Five best Southern food restaurants in Denver
Quick -- buy state senator Vicki Marble a copy of Adrian Miller's Soul Food: The Surprising Story of An American Cuisine, One Plate at a Time. In his new book, Denverite Miller, an attorney and politico, tells the history of how soul food evolved, corrects plenty of misconceptions about the cuisine, and also explains the difference between Southern and soul food. All of which should be useful to Marble, who said this yesterday while discussing racial disparities in the poverty rate: "When you look at life expectancy, there are problems in the black race. Sickle-cell anemia is something that comes up, diabetes is something that's prevalent in the genetic makeup and you just can't help it. Although I've got to say, I've never had better barbecue and better chicken and ate better in my life than when you go down South and you...I love it...."
Lori Midson Tom's Home Cookin' may be in Five Points, but it offers a true taste of the South.
Do you love Southern cooking, too? And are your tastes a little more discerning than Marble's? Keep reading for Miller's list of the five best Southern food restaurants in Denver. (The list is his, the descriptions ours -- and note that Miller's five best soul-food restaurants do not reappear on this list -- but you'll definitely want to try them, too.)
- Five best soul-food restaurants in Denver
- What's the difference between Southern and soul food? Ask Adrian Miller
- Adrian Miller wrote the book on soul food -- one plate at a time.
5. NoNo's Cafe
3005 West County Line, Littleton
Better wear the elastic-waistband jeans to NoNo's Cafe, a Southern-style eatery that serves comfort food in the extreme. NoNo's features food so bad (for you) it's good, from big, bacony breakfasts to an outrageous stacked macaroni and cheese that's served as a heaping accompaniment to many entrees. NoNo's also satisfies a New Orleans jones with gumbo, catfish dishes and every imaginable kind of po' boy sandwich; beignets and chicory coffee are nice, authentic touches.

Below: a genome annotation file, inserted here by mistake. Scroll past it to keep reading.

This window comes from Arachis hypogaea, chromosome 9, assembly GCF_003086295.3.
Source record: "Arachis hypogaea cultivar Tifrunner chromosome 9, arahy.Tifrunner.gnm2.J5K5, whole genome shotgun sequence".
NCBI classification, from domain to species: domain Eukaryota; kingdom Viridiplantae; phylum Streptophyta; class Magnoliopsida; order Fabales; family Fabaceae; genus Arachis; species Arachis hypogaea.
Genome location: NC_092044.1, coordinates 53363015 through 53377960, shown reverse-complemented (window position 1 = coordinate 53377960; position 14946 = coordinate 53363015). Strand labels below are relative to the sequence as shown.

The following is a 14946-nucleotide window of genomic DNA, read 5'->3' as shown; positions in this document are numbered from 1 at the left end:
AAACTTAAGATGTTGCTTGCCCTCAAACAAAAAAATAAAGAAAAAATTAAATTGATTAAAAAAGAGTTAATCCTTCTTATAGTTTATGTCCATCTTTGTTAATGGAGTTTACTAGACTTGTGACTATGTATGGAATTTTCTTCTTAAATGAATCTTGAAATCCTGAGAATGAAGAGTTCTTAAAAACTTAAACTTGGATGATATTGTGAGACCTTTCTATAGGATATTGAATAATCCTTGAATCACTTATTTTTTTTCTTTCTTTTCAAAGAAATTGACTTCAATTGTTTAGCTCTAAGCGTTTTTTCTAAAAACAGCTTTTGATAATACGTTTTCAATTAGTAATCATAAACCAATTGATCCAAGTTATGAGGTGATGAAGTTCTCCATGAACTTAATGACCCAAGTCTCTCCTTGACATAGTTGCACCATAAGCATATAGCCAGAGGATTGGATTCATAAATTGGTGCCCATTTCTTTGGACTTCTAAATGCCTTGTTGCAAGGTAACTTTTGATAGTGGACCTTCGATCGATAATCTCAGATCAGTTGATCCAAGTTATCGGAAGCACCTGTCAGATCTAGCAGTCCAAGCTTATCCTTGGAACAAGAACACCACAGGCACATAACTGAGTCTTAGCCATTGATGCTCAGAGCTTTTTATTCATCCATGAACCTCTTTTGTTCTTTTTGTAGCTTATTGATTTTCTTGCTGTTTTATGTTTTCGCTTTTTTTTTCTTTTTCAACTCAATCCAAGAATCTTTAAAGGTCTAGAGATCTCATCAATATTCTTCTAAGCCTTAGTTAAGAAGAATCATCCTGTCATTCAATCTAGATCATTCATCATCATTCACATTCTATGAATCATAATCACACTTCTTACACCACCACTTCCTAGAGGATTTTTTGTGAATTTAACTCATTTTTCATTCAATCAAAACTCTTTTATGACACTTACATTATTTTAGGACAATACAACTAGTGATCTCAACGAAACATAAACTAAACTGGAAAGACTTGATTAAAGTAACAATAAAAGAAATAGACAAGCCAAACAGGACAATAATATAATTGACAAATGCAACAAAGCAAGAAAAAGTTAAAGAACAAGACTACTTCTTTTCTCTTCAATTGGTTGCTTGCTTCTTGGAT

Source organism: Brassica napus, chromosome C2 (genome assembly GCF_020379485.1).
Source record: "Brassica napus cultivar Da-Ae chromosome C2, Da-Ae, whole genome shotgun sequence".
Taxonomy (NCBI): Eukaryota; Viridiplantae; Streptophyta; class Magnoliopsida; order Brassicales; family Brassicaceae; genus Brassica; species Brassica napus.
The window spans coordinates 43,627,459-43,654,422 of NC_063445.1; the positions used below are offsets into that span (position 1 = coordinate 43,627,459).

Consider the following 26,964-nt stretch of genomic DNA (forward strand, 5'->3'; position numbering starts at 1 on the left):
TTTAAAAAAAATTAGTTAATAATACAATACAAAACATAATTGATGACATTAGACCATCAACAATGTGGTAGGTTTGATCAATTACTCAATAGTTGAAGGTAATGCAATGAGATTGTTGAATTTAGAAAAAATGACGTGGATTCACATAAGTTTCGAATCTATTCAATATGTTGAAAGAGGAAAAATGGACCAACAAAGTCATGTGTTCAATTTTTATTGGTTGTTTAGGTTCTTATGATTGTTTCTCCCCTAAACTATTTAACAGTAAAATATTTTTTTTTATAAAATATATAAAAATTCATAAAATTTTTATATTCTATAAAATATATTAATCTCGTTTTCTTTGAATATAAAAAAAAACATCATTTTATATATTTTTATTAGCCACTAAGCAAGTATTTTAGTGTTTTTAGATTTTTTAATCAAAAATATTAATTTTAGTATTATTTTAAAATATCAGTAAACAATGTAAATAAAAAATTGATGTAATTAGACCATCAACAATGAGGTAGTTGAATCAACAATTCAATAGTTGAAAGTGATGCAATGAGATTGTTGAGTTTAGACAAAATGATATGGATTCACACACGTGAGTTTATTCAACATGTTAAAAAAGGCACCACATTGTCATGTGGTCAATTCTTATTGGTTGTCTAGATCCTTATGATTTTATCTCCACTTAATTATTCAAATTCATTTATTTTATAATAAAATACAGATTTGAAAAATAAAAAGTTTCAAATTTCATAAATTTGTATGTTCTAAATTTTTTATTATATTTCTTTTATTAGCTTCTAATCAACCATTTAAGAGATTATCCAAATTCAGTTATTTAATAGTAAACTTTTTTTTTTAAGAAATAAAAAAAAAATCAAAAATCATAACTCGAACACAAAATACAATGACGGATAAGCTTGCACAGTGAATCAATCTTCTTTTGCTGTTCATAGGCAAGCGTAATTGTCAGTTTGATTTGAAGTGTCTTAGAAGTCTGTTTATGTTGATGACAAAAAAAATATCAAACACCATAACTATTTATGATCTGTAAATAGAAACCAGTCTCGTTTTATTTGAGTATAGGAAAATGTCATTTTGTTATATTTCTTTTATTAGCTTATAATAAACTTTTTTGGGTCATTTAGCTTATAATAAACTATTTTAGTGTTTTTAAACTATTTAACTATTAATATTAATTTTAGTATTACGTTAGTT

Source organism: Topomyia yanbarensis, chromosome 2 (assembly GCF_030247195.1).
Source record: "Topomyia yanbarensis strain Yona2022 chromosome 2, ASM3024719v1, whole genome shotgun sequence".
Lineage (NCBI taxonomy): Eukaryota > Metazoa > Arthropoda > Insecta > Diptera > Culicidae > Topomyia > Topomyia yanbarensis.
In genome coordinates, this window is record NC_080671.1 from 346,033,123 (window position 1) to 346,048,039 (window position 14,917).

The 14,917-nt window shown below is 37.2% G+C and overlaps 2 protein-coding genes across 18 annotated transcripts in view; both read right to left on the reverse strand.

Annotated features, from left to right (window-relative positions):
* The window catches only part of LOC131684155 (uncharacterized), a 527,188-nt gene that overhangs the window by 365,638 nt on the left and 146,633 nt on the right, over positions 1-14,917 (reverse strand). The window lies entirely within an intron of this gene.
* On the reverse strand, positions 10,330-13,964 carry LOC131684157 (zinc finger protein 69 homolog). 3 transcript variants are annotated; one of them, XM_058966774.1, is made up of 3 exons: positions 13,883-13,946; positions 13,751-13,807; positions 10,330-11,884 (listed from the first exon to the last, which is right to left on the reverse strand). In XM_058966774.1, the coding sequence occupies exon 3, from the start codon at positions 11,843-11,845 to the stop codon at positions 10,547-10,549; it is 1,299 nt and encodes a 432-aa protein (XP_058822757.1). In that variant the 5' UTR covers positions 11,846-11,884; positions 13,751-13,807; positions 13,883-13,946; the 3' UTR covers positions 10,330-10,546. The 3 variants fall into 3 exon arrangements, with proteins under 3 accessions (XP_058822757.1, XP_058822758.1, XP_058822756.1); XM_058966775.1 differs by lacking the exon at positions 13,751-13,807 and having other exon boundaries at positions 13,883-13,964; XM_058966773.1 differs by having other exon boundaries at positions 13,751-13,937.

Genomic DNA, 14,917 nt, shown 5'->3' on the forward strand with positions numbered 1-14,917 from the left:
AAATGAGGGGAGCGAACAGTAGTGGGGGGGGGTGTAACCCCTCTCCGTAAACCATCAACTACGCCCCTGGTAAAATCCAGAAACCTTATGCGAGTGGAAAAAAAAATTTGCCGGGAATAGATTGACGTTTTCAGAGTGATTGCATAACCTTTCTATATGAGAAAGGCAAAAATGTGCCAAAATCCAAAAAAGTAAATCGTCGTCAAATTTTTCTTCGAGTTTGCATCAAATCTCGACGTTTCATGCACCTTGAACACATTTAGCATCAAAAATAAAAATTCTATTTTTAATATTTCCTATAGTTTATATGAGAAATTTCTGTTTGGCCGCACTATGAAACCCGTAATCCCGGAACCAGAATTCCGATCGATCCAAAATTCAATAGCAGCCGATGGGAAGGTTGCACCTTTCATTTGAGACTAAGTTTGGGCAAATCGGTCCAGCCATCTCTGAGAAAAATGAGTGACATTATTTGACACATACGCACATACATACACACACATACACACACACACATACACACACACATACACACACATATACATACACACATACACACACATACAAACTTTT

The simple things -- a long bowl of sliced bananas and heavy cream dusted with brown sugar, eggs Benny done Creole-style, a Cajun breakfast of red-bean-and-ham hash -- prove that Lucile's knows how to do comfort food right. For close to three decades (when the original Boulder restaurant opened), the kitchen has made everything from its own hot sauce to apple butter, pepper-spiked sausage gravy, Creole seasoning (which the house also sells) and a proprietary blend of house coffee; the biscuits alone are reason to beatify the chef. In all, Lucile's serves up the best New Orleans breakfasts this side of the bayou.
3301 Tejon Street
Need some Southern comfort? In late 2012, husband-and-wife team Wanda James and Scott Durrah -- the people behind the Caribbean-flavored 8 Rivers -- along with partner/general manager Scott Perry opened Jezebel's in a hot part of Highland. The restaurant occupies the former home of Squeaky Bean, which held a drug store at the turn of the last century, and that history shows in the old tiled floor and big windows. But the space has gotten an update with a big bar, stools upholstered with purple alligator (which are often occupied by Nuggets) and, most important, an actual kitchen. And that kitchen stays busy day and night, cranking out authentic Southern fare, including great fried chicken and shrimp and grits.
2637 West 26th Avenue
When Sassafras opened in an old Victorian bungalow listed on the National Register of Historic Places (it was the original home of La Loma), co-owner Julia Grother brought considerable experience in the restaurant business to the neighborhood - and a lot of Southern comfort. The space itself is cozy, with a big wraparound porch and wallpaper reminiscent of a great-aunt's parlor. There are plenty of authentic Southern dishes on the breakfast-and-lunch-only menu: collard greens, which come with the fried chicken; gumbo, which gets its deep, earthy kick from filé powder; shrimp and grits; and fried green tomatoes, which are featured in a Benedict and as the stuffing of a sandwich. And then there are the biscuits, which chef Colin Mallet brought to his job interview with Grother. One bite of one of these golden creations and you'll know why he's in the kitchen here.
1. Tom's Home Cookin'
800 East 26th Avenue
Tom's Home Cookin' is a true Denver treasure. For more than a decade, Tom's has been a stick-to-your-ribs, lunch-only respite for soul-food seekers and Southerners, blue-collar workers and chefs, chatterers and chicken-chasers. The fried chicken, profoundly moist with skin crusted the color of copper, flies right every single time. It's a sign of more goodness to come: peach cobbler, macaroni and cheese (it's the Velveeta, people), cornbread stuffing and whatever else owners Steve Jankousky and Tom Unterwagner have on the day's chalkboard. Get in line early, because Tom's sells out fast.